There is a Fourth Edition in press, due ca July 2002.
The third edition is in two parts: the Third Edition of MASS was published in July 1999 and the companion volume on S Programming published in April 2000Springer's information has shown some confusion: at one time this volume was known as `Volume 1: Data Analysis' and the companion as Volume 2, but this was changed a long time ago.
The Second Edition (ISBN 0-387-98214-0) was published in July 1997 and had three printings. The First Edition (ISBN 0-387-94350-1) was published in 1994, had four printings and sold over 10,000 copies.
|Description||Contents||Differences from Second Edition|
|On-line Complements||Exercises and Selected Answers||Software and Datasets|
|Errata||Contact authors||Publisher's Web Sites|
There are mirrors of this material at Oxford, Sydney, StatLib (Pittsburgh) and Wisconsin.
S-PLUS® is a powerful environment for the statistical and graphical analysis of data. It provides the tools to implement many statistical ideas that have been made possible by the widespread availability of workstations having good graphics and computational capabilities. This book is a guide to using S-PLUS to perform statistical analyses and provides both an introduction to the use of S-PLUS and a course in modern statistical methods. S-PLUS is available commercially for both Windows® and UNIX® workstations, and both versions are covered in depth.
The aim of this book is to show how to use S-PLUS as a powerful and graphical data analysis system. Readers are assumed to have a basic grounding in statistics, and so the book is intended for would-be users of S-PLUS and both students and researchers using statistics. Throughout, the emphasis is on presenting practical problems and full analyses of real data sets. Many of the methods discussed are state of the art approaches to topics such as linear, nonlinear and smooth regression models, tree-based methods, multivariate analysis and pattern recognition, survival analysis, time series and spatial statistics. Throughout modern techniques such as robust methods, non-parametric smoothing and bootstrapping are used where appropriate.
This third edition is intended for users of S-PLUS 2000, 5.x, or 6.x, although S-PLUS 3.3/4 are also considered. The major change from the second edition is coverage of the current versions of S-PLUS. The material has been extensively rewritten using new examples and the latest computationally-intensive methods. The companion volume on S programming will provide an in-depth guide for those writing software in the S language.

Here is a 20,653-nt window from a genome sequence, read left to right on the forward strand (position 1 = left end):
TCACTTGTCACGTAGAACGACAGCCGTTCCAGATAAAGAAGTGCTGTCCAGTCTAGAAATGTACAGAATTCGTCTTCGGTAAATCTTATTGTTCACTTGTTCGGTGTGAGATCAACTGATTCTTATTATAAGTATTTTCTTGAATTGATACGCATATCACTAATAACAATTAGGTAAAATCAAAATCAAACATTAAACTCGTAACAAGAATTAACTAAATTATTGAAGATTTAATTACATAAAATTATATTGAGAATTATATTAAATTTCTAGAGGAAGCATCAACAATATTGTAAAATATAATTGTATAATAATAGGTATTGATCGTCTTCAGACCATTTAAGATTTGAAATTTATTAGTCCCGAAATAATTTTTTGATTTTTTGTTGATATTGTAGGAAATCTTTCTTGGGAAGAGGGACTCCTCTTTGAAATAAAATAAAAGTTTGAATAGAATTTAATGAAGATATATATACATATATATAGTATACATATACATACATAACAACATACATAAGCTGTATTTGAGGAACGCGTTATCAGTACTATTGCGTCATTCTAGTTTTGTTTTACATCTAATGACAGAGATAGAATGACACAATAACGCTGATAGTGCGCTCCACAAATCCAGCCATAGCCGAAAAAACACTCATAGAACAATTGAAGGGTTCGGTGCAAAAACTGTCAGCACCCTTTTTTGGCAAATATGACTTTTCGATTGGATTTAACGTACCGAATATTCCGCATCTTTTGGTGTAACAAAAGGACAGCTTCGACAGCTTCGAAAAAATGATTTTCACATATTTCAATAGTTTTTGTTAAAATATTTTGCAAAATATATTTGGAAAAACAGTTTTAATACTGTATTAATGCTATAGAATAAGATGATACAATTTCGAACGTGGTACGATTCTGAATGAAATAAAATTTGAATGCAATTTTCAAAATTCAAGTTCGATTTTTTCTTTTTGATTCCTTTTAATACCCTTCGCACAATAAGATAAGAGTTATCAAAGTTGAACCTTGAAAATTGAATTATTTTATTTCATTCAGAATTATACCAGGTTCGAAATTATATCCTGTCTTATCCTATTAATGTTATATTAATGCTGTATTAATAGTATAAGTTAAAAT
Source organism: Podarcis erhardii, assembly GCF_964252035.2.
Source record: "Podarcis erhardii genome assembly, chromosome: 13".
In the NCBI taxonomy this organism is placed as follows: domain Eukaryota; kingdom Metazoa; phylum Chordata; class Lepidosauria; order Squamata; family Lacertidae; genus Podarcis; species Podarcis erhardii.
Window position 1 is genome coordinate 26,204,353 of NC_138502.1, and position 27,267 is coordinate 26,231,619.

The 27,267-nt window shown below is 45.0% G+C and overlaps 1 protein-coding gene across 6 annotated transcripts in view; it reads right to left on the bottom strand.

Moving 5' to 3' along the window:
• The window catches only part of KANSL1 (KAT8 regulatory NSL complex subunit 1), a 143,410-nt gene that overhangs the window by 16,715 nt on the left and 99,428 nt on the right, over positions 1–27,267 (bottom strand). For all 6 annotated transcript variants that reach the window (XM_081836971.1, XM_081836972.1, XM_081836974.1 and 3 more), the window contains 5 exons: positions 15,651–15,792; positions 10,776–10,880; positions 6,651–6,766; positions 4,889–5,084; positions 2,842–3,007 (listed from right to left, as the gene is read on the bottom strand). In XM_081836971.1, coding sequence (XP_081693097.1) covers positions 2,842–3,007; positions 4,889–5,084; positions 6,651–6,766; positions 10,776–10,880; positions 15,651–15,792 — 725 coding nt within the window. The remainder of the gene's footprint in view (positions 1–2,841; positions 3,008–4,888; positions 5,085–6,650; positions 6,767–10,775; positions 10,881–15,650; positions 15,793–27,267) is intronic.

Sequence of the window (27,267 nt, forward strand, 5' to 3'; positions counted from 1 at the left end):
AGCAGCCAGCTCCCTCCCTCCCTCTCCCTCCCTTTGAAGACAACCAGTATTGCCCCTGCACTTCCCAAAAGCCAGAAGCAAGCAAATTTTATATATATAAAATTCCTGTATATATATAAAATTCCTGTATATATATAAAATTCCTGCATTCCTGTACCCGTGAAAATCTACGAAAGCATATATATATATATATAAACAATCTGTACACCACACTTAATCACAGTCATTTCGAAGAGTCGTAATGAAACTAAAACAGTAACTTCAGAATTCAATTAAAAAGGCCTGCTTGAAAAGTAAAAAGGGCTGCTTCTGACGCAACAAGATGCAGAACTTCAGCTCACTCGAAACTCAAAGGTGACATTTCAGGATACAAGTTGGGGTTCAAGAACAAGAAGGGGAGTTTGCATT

The authors have written several software libraries which enhance S-PLUS; these and all the data sets used are available on the Internet in versions for Windows and Unix. They are also supplied with S-PLUS 2000 Professional edition. There are extensive on-line complements covering advanced material, user-contributed extensions, further exercises and new features of S-PLUS as they are introduced.
Dr. Venables is now Statistician with CSIRO in Queensland, having been at the Department of Statistics, University of Adelaide for many years previously. He has given many short courses on S-PLUS in Australia, Europe and the USA. Professor Ripley holds the Chair of Applied Statistics at the University of Oxford, and is the author of four other books on spatial statistics, simulation, pattern recognition and neural networks.
S-PLUS is a commercial system of the Insightful Corporation.
The book is also useful with R, a freely-available open-source statistical system `not unlike S'. We have tried where possible to use code that works in all versions of S-PLUS and in R.
Some additional exercises on both S programming and data analysis are available for downloading. There are answers to almost all the programming exercises and some of the data analysis problems.
The PDF version has extensive hyperlinks, for example between
exercises and their answers. Viewers can be downloaded from
a suitable viewer is normally installed with
2000 and 6.0 on Windows.
There are errata lists available for
Only those for the current edition are maintained.
The Second Edition was written when S-PLUS 3.4 was current; version 4.0 appeared shortly after the book.
The Third Edition has been extensively revised, assuming that the reader has S-PLUS 4.0 or later, and it takes account of S-PLUS 5.x and 2000. As much of the material as possible is usable with S-PLUS 3.3/4 and also with R.
The statistical material has been re-organized, with robust and bootstapping methods being moved into the main exposition. There are accounts of the analyses made possible by the nlme3 and survival5 software. We have added enhanced software for robust regression and for proportional odds logistic regression, and provided in-depth analyses using these. There are new examples and extensive exercises.
The material on programming has been reduced: a much more comprehensive account is given in the companion volume S Programming.
Dr W. N. Venables
CMIS Environmetrics Project
PO Box 120,
Cleveland, Qld, 4163
Professor B. D. Ripley|
Department of Statistics
1 South Parks Road
Oxford OX1 3TG
Links are provided to Springer's home pages in Germany and the USA.